Loughlan Campbell’s report about Southsea’s sea defences completely misses the point that a tiered concrete wall on the lines of the one at Cleveley north of Blackpool would not be an adequate or sustainable design to defend Southsea seafront.
It would also entail the loss of the beach - which is vital to us as residents and to visitors to the city - and, having seen what happened to the concrete sea defences in front of The Pyramids - smashed again even after tons of rocks were piled into the breach - concrete may fail against the power of the sea.
What is needed now is new thinking - about soft rather than hard engineering, and learning from other seagirt countries facing rising sea levels. The Dutch idea of mounding as a second defence behind the beach could also cover new facilities: car parking, drainage, cafes and other ways to enjoy the seafront.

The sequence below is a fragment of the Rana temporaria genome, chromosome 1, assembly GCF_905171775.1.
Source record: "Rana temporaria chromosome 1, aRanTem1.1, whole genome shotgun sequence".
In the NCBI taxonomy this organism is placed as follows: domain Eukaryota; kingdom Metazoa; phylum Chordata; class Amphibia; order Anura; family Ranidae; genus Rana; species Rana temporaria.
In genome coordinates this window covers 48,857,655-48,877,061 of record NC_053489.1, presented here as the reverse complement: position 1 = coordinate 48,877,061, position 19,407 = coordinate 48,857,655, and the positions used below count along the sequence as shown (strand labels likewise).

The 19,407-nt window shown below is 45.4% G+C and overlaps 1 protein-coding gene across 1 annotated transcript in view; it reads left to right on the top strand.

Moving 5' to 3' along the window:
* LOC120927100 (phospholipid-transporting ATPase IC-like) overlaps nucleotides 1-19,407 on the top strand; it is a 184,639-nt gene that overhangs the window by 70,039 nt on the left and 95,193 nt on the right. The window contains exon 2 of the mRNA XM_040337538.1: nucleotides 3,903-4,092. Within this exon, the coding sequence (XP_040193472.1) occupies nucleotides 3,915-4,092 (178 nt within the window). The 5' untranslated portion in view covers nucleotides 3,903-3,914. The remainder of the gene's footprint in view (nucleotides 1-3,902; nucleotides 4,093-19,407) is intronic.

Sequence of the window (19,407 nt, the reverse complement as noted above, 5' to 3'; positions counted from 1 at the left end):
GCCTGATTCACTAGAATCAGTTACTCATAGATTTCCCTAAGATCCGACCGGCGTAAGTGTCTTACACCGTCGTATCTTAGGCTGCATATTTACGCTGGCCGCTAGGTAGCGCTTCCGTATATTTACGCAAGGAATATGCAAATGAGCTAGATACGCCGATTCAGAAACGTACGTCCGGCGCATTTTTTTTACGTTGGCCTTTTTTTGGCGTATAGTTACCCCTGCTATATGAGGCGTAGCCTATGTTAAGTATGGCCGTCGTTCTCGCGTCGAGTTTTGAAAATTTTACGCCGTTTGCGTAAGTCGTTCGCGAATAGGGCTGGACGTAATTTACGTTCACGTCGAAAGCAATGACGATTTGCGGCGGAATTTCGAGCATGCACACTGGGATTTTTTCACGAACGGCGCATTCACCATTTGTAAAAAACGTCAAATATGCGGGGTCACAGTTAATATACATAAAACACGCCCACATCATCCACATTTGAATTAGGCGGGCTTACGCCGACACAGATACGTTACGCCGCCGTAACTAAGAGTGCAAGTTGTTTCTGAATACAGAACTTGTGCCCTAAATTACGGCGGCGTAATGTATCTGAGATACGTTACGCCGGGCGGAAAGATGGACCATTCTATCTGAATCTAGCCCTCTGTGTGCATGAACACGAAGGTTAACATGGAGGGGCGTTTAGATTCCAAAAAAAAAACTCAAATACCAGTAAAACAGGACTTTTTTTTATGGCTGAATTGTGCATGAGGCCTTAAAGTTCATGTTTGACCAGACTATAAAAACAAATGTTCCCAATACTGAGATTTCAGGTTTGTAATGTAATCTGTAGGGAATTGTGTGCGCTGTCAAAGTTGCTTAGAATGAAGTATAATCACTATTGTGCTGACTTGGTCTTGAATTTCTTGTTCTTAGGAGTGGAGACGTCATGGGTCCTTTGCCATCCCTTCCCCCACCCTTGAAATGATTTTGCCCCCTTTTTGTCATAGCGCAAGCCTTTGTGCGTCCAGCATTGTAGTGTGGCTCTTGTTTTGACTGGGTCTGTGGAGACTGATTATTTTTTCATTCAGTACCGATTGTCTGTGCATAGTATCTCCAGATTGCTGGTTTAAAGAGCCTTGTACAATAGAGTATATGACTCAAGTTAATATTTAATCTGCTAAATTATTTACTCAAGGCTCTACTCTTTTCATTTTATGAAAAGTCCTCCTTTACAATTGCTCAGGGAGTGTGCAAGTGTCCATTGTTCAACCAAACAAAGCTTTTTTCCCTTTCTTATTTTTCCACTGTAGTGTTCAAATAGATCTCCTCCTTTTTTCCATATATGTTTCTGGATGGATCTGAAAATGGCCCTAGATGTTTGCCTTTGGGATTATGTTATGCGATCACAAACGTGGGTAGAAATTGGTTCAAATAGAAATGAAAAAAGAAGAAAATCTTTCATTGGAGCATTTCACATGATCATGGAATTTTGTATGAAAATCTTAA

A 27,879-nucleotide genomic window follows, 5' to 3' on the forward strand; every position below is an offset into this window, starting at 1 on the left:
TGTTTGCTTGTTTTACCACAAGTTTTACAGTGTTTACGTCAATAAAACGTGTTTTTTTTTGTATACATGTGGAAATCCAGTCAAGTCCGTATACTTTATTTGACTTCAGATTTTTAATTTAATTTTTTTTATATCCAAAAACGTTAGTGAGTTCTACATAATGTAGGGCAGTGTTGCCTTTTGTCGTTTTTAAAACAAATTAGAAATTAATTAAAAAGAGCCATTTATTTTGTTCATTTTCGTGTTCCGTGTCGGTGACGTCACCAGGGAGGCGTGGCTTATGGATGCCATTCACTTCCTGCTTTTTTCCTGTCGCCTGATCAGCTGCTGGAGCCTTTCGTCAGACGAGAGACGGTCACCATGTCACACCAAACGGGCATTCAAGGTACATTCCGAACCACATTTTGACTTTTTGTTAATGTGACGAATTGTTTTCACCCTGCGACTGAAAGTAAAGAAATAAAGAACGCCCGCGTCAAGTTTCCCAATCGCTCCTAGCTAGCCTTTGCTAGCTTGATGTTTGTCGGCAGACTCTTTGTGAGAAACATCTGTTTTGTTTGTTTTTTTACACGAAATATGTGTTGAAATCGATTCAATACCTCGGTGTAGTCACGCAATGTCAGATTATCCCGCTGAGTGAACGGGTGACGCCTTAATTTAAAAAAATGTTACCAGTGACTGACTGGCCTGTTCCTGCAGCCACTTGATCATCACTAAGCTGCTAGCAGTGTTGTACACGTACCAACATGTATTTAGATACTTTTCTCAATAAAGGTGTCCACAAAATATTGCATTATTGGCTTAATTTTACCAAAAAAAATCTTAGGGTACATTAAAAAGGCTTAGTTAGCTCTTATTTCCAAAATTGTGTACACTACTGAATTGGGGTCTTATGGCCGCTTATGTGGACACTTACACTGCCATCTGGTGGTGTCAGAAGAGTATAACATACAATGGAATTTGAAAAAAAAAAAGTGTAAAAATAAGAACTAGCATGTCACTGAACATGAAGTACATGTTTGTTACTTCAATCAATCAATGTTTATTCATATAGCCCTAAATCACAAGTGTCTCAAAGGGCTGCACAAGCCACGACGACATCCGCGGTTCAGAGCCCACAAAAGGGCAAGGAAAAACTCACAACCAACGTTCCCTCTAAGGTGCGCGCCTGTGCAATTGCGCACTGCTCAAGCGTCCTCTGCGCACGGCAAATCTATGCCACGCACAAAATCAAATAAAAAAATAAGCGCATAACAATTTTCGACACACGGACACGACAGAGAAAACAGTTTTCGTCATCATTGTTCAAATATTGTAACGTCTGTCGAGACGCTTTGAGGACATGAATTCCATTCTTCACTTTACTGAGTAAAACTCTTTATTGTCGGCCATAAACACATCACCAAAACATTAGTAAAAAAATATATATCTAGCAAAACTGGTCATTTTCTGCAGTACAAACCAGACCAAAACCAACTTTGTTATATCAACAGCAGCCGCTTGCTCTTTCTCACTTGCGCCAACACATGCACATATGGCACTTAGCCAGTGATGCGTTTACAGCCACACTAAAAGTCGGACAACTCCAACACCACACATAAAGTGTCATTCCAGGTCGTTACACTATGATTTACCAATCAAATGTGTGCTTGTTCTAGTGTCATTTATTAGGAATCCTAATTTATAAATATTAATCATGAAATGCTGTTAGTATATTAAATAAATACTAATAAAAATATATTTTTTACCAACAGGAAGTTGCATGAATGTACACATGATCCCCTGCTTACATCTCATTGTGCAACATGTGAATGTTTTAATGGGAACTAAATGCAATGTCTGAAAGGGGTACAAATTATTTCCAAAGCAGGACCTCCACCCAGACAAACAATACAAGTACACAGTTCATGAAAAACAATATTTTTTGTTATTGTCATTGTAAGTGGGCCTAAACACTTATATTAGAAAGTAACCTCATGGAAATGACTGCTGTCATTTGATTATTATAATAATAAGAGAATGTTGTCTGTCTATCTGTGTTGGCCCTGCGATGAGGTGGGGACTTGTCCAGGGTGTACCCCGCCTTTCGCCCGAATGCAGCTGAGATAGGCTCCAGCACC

We would continue to enjoy views out to sea, and having seen how the beach at Eastney is being colonised by plants, enjoy salt resistant species growing on the new sea protection.
The exhibition in Portsmouth Cathedral, which is on until July 21, gives local people to consider the alternatives - between soft and hard engineering - between current ways of hard resistance to the power of waves, tide and storms to the older, softer dykes which keep Holland alive.